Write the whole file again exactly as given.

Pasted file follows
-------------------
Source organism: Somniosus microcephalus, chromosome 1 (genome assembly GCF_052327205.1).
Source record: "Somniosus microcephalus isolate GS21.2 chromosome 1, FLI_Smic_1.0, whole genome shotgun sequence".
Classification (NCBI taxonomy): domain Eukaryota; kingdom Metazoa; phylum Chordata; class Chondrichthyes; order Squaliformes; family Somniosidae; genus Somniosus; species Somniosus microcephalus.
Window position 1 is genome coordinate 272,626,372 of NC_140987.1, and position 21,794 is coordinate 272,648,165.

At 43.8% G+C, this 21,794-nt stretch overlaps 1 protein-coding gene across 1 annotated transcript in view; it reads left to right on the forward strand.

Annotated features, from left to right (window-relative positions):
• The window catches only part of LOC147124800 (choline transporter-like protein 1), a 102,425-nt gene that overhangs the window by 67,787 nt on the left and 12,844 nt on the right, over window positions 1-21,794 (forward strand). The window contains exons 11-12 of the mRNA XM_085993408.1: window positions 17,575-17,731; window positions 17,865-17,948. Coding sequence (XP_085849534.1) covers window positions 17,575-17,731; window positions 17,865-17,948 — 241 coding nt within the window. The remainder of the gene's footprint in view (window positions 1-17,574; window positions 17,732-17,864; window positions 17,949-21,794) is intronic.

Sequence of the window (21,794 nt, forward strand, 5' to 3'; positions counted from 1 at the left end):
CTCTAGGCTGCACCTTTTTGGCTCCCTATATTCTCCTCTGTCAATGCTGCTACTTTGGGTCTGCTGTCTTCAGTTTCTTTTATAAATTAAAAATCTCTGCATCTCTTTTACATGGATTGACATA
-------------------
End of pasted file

Source organism: Somniosus microcephalus, chromosome 1 (genome assembly GCF_052327205.1).
Source record: "Somniosus microcephalus isolate GS21.2 chromosome 1, FLI_Smic_1.0, whole genome shotgun sequence".
Classification (NCBI taxonomy): domain Eukaryota; kingdom Metazoa; phylum Chordata; class Chondrichthyes; order Squaliformes; family Somniosidae; genus Somniosus; species Somniosus microcephalus.
Window position 1 is genome coordinate 272,626,372 of NC_140987.1, and position 21,794 is coordinate 272,648,165.

At 43.8% G+C, this 21,794-nt stretch overlaps 1 protein-coding gene across 1 annotated transcript in view; it reads left to right on the forward strand.

Annotated features, from left to right (window-relative positions):
• The window catches only part of LOC147124800 (choline transporter-like protein 1), a 102,425-nt gene that overhangs the window by 67,787 nt on the left and 12,844 nt on the right, over window positions 1-21,794 (forward strand). The window contains exons 11-12 of the mRNA XM_085993408.1: window positions 17,575-17,731; window positions 17,865-17,948. Coding sequence (XP_085849534.1) covers window positions 17,575-17,731; window positions 17,865-17,948 — 241 coding nt within the window. The remainder of the gene's footprint in view (window positions 1-17,574; window positions 17,732-17,864; window positions 17,949-21,794) is intronic.

Sequence of the window (21,794 nt, forward strand, 5' to 3'; positions counted from 1 at the left end):
CTCTAGGCTGCACCTTTTTGGCTCCCTATATTCTCCTCTGTCAATGCTGCTACTTTGGGTCTGCTGTCTTCAGTTTCTTTTATAAATTAAAAATCTCTGCATCTCTTTTACATGGATTGACATA